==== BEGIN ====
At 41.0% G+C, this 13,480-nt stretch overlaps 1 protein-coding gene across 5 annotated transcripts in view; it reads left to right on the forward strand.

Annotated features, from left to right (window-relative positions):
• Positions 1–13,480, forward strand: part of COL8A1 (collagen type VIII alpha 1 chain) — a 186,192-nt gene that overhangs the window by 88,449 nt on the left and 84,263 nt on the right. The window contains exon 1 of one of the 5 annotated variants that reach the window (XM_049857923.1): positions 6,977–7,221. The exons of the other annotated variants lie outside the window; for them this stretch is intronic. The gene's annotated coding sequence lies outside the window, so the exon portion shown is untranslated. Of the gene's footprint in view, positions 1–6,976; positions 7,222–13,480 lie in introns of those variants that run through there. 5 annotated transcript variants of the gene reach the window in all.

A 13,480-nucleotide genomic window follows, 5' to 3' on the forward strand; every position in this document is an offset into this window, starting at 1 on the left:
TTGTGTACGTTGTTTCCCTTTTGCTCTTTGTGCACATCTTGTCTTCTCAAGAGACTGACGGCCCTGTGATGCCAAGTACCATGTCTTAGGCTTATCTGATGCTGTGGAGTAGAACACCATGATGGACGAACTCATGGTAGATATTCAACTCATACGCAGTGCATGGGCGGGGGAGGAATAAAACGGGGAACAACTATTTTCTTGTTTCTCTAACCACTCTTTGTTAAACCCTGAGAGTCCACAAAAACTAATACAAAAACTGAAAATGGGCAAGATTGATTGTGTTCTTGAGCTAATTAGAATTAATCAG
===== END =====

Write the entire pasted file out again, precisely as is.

At 41.0% G+C, this 13,480-nt stretch overlaps 1 protein-coding gene across 5 annotated transcripts in view; it reads left to right on the forward strand.

Annotated features, from left to right (window-relative positions):
• Positions 1–13,480, forward strand: part of COL8A1 (collagen type VIII alpha 1 chain) — a 186,192-nt gene that overhangs the window by 88,449 nt on the left and 84,263 nt on the right. The window contains exon 1 of one of the 5 annotated variants that reach the window (XM_049857923.1): positions 6,977–7,221. The exons of the other annotated variants lie outside the window; for them this stretch is intronic. The gene's annotated coding sequence lies outside the window, so the exon portion shown is untranslated. Of the gene's footprint in view, positions 1–6,976; positions 7,222–13,480 lie in introns of those variants that run through there. 5 annotated transcript variants of the gene reach the window in all.

A 13,480-nucleotide genomic window follows, 5' to 3' on the forward strand; every position in this document is an offset into this window, starting at 1 on the left:
TTGTGTACGTTGTTTCCCTTTTGCTCTTTGTGCACATCTTGTCTTCTCAAGAGACTGACGGCCCTGTGATGCCAAGTACCATGTCTTAGGCTTATCTGATGCTGTGGAGTAGAACACCATGATGGACGAACTCATGGTAGATATTCAACTCATACGCAGTGCATGGGCGGGGGAGGAATAAAACGGGGAACAACTATTTTCTTGTTTCTCTAACCACTCTTTGTTAAACCCTGAGAGTCCACAAAAACTAATACAAAAACTGAAAATGGGCAAGATTGATTGTGTTCTTGAGCTAATTAGAATTAATCAG